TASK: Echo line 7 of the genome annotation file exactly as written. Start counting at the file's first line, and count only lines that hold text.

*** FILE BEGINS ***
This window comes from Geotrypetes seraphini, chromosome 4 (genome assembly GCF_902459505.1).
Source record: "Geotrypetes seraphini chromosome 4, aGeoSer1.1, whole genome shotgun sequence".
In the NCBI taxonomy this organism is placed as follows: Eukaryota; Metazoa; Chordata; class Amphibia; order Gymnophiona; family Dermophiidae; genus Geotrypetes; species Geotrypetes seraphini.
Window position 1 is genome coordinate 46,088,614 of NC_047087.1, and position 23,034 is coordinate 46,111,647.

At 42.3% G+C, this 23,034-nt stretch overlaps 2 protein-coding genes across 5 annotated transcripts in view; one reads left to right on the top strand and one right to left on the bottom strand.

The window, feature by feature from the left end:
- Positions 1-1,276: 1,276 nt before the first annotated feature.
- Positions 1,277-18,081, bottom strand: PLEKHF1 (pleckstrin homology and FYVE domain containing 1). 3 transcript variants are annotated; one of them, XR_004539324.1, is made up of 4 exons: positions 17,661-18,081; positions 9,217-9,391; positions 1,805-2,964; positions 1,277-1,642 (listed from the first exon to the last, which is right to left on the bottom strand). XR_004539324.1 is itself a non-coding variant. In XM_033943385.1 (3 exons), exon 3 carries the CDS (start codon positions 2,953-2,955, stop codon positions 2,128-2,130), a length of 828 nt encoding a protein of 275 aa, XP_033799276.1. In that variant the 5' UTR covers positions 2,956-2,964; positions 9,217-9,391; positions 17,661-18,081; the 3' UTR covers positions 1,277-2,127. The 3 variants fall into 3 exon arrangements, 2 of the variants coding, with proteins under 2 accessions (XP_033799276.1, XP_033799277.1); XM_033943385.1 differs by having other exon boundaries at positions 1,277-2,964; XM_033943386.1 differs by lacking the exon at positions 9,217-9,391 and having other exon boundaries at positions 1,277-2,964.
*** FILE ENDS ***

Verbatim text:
- Positions 1-1,276: 1,276 nt before the first annotated feature.